When most people think of economics, they think of numbers — mathematical models, interest rates and financial markets.
But to Carolyn Wilkins (BA ’87), economics isn’t really about numbers at all. “I’m interested in people,” she says. “And while there’s a lot of math involved and a lot of numbers we look at, at the end of the day what we’re trying to do is understand how people behave and how they’re going to be affected by what’s happening in their community and around the globe.”
In April, Wilkins was appointed the senior deputy governor of the Bank of Canada, becoming the first woman to hold the high-profile position. In her role, Wilkins is the second-highest ranking official at the bank, serving as the right-hand to Governor Stephen Poloz.
“It’s a big honour,” says Wilkins, who has worked at the Bank for 13 years, holding a variety of senior positions. “The Bank has had female deputy governors for the last 20 years, so in my mind, it’s a natural progression.”
Even if they don’t realize it, the average Canadian interacts with the Bank of Canada on a daily basis. As the country’s central bank, it is responsible for issuing Canadian bank notes, but it also impacts Canadians on a much larger scale.
By working with government to set economic and monetary policy, the Bank of Canada is responsible for the stability of Canada’s economy. And that’s where Wilkins comes in. Her job description is lofty: she oversees the Bank’s strategic planning and operations, and shares responsibility for monetary policy.
“The everyday Canadian expects to be able to go the bank and get their money, and they expect to be able to pay for things and the value of their money is preserved,” says Wilkins. “And when everything goes well, they probably don’t notice too much what the Bank of Canada is doing.”
As the No. 2 policymaker at the Bank, every day is different for Wilkins. She travels at least once a month, either to the Bank’s regional offices throughout Canada or around the world, representing Canada on multiple international committees. And when she is in her office in Ottawa, her days usually begin with a briefing on activity in the financial markets around the world, followed by meetings with government officials and policy researchers.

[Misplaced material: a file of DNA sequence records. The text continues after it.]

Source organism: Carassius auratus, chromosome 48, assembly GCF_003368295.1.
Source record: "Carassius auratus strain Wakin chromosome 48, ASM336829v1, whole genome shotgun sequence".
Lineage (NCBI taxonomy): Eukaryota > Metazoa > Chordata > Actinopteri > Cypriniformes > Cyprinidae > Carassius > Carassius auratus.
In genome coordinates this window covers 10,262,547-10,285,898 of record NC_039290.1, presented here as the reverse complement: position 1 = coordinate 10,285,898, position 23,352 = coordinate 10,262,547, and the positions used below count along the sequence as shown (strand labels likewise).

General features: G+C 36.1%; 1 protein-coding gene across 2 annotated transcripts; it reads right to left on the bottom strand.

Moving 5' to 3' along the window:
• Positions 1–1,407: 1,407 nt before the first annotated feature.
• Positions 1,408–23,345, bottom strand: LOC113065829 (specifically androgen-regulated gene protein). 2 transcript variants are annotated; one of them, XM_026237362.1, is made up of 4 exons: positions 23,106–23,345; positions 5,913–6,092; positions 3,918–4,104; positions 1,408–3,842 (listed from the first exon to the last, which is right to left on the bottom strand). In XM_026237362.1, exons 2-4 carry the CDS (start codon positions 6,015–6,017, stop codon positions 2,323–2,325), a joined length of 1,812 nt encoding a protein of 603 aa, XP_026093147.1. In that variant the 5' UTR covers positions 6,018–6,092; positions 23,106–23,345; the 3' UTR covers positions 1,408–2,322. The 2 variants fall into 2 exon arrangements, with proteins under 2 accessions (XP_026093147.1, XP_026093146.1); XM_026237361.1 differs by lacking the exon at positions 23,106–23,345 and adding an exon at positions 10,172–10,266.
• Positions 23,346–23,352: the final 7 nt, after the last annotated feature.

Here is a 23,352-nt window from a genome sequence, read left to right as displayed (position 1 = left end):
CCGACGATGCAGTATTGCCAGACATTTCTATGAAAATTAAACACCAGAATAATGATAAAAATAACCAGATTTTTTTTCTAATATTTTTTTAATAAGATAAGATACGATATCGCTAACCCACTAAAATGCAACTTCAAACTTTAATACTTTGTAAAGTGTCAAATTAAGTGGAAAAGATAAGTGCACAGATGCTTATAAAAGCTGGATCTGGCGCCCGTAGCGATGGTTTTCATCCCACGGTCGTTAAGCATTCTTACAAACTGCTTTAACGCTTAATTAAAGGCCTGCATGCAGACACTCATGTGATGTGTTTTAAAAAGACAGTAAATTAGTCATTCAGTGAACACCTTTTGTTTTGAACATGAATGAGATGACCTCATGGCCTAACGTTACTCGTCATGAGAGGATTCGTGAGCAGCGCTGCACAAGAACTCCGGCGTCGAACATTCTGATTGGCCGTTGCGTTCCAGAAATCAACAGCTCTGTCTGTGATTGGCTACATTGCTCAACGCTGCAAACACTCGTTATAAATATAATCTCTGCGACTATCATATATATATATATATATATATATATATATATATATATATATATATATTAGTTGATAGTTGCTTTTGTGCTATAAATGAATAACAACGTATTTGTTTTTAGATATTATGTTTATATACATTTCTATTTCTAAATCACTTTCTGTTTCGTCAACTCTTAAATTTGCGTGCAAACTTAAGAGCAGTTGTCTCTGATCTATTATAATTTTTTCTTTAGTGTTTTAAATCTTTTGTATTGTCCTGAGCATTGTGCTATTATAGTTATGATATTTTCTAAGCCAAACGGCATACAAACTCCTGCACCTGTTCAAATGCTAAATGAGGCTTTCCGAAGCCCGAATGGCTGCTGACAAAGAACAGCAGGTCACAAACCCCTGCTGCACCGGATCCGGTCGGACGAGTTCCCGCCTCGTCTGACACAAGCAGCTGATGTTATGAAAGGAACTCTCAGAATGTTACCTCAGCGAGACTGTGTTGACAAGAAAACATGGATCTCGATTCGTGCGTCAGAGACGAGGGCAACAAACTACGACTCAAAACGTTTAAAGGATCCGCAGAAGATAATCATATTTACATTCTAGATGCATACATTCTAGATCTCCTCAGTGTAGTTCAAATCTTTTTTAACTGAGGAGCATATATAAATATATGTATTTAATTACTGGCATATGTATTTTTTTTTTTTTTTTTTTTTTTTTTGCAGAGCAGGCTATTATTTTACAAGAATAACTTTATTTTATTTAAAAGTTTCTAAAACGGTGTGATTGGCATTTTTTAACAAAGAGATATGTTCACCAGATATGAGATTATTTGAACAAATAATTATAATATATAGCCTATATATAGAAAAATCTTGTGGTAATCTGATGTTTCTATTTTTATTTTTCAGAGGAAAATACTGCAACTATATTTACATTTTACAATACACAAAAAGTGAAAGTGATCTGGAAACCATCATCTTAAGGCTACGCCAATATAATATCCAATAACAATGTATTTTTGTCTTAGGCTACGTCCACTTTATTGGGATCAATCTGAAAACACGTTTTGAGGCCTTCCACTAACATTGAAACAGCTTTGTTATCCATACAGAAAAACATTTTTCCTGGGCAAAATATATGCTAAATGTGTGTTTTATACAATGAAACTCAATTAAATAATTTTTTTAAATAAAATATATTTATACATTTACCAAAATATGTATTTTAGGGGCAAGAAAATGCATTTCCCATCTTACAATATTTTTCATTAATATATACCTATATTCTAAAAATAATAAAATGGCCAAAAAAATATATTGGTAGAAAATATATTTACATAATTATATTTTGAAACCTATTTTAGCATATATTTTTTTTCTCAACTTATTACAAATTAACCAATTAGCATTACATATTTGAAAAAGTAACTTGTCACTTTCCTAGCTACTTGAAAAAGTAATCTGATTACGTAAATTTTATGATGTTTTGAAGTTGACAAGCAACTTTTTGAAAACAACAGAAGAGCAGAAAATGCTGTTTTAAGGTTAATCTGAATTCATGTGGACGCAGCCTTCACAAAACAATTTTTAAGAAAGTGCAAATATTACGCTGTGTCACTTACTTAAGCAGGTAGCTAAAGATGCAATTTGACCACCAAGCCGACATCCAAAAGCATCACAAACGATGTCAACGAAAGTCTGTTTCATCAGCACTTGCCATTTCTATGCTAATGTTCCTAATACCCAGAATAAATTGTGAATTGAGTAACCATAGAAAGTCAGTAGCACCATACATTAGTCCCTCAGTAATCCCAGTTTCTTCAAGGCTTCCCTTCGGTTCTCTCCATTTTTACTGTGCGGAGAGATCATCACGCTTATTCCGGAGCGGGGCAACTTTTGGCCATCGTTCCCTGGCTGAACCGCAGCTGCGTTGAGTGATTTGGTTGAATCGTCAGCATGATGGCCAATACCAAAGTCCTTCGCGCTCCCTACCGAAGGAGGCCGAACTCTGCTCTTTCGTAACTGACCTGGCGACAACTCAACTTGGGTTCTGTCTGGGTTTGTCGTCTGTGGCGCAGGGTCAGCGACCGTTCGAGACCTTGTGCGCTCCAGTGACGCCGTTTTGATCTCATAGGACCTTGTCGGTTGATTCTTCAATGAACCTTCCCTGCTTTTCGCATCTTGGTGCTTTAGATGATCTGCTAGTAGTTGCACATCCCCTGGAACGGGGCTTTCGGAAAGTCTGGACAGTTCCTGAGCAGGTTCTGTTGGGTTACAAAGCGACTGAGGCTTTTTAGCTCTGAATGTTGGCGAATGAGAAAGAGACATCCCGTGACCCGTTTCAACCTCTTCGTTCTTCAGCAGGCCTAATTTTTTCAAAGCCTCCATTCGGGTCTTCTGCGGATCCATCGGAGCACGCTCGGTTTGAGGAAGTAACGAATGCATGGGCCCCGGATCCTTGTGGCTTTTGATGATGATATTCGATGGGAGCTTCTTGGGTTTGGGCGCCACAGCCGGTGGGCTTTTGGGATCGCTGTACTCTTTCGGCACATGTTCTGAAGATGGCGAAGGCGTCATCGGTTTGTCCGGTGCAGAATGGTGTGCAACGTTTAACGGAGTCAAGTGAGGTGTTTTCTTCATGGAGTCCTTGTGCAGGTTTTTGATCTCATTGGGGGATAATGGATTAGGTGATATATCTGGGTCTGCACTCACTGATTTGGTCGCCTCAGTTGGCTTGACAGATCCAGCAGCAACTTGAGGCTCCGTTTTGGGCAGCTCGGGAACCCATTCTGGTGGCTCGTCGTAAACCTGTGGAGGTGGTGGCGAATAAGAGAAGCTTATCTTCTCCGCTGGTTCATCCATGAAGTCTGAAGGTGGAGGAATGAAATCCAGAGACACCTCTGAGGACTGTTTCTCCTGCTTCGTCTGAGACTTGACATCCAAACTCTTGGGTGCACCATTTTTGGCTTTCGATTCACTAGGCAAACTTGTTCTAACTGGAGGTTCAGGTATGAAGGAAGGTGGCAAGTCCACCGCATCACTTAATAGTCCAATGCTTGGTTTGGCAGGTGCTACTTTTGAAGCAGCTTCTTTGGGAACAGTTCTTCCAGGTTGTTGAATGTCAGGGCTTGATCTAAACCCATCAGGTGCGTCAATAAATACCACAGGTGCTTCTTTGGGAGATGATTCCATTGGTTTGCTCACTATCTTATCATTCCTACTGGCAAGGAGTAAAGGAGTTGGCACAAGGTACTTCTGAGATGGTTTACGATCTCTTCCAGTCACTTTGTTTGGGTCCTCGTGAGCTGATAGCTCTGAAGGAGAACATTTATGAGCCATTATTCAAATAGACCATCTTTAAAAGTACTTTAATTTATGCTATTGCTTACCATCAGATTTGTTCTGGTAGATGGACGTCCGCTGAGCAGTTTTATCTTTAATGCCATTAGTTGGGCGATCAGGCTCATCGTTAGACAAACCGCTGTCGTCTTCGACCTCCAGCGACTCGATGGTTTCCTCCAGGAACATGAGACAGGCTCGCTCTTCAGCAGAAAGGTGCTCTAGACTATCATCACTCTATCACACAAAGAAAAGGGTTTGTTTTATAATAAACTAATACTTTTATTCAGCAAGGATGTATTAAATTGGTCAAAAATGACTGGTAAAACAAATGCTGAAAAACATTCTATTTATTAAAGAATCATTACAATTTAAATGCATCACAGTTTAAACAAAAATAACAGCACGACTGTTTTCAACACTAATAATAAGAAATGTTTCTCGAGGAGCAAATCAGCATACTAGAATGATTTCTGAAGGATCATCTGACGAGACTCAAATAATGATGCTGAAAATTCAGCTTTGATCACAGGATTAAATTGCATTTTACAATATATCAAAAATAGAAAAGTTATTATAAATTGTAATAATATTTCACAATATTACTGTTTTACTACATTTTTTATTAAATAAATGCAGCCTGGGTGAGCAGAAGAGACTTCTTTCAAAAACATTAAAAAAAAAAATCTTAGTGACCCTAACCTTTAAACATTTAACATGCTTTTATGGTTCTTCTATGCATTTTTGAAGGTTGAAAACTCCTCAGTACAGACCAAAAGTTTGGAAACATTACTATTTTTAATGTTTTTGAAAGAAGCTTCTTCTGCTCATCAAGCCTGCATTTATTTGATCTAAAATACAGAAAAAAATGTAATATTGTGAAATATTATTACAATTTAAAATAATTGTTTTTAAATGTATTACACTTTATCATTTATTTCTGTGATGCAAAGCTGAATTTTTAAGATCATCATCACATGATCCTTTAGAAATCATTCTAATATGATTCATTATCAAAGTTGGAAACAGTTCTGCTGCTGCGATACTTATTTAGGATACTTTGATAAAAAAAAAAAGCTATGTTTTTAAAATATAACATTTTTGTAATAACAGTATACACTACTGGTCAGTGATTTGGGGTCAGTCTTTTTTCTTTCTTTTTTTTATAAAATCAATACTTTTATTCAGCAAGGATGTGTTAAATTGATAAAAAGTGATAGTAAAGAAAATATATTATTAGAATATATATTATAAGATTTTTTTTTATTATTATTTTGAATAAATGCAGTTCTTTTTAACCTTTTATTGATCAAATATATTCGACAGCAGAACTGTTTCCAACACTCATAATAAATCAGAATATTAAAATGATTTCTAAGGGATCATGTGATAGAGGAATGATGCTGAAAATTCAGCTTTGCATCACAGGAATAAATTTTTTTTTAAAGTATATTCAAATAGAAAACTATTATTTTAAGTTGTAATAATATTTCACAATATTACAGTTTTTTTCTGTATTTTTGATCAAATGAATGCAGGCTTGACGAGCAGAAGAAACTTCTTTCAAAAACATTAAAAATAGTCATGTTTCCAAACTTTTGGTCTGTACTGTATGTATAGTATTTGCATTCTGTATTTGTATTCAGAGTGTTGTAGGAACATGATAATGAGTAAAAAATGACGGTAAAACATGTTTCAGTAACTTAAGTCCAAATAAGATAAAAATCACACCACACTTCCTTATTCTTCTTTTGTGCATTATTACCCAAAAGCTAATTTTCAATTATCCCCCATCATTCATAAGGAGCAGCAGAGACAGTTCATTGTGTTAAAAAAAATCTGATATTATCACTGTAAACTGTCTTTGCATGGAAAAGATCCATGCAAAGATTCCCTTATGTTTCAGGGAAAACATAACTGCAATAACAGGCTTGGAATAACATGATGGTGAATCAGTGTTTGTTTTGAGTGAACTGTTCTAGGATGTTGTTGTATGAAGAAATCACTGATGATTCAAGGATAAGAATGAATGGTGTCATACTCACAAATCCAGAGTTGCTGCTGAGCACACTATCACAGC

While some eyes may glaze over at the word “policy,” Wilkins sees public policy as “the foundation of a country’s well-being.” To illustrate her point, she cites the 2008 financial crisis, when Canada’s sound banking and regulatory system, combined with emergency liquidity funds made available by the Bank of Canada and government actions, resulted in the nation experiencing less financial turbulence than other countries.
The setting of monetary policy doesn’t happen overnight. Most policies require exhaustive research, countless hours of discussion with government and private-sector stakeholders, and mathematical modelling.
“These kinds of policies, while they may seem abstract and technical, at the end of the day affect real people,” says Wilkins. “The mortgage rate they pay, whether or not the chocolate bar you’re going to buy is more expensive now than it was last year, whether or not you have confidence in some of the financial institutions you use, like banks. The policies we design are going to have an effect on people’s everyday lives in one way or another.”
It was that interest in people that drew Wilkins to economics — and Laurier — in the first place. She recalls being mentored by professors such as Pierre Siklos, Baldev Raj and Terrance Levesque, and developing a true understanding for both the financial and social impacts of economics.
Raised in the small town of Selwyn, Ont., just north of Peterborough, Wilkins grew up in a neighbourhood where everyone knew everyone and friends were never far. The community atmosphere at Laurier played a big role in her decision to attend the university.
She also recalls how that “small school” atmosphere helped her academically.
“I remember the class sizes were so small and the amount of time we had with professors was really great,” she says. “I don’t know how much I realized it at the time, but we were very lucky to have that kind of time with our professors.”
Wilkins recalls making great friends, working at Wilf’s pub and spending a lot of time at the library, since, she says with a laugh, “In those days that was still the relevant place to go for information.” She also worked for Siklos, who is still a professor in the School of Business and Economics, manually entering census data from microfiche into a computer, “A lesson in patience and precision,” she says.
Wilkins spent two co-op terms at the Ontario Ministry of Treasury and Economics, and another working in marketing at IBM, which both came with the added thrill of living in Toronto. “I guess it would have been fun for anybody, but it was especially fun for me coming from a small town,” says Wilkins.
After graduating from Laurier, Wilkins completed her MA in economics at Western University and shortly after got a job working in the Federal Department of Finance. She later moved to Canada’s Privy Council Office at the end of former prime minister Brian Mulroney’s administration, and stayed on to work under two more prime ministers: Kim Campbell and Jean Chrétien.
Wilkins says the early 1990s was an interesting time to break into the economic-policy field as Canada hit its debt wall and there was crisis after crisis in emerging markets. But it was a great opportunity to cut her teeth and constantly learn, something she’s still doing today.
“I don’t think there’s ever been a job I’ve had where I haven’t had to open up a book or go on the web and learn something new,” she says. “That’s one of the greatest things I think about being a professional economist — you never stop learning.”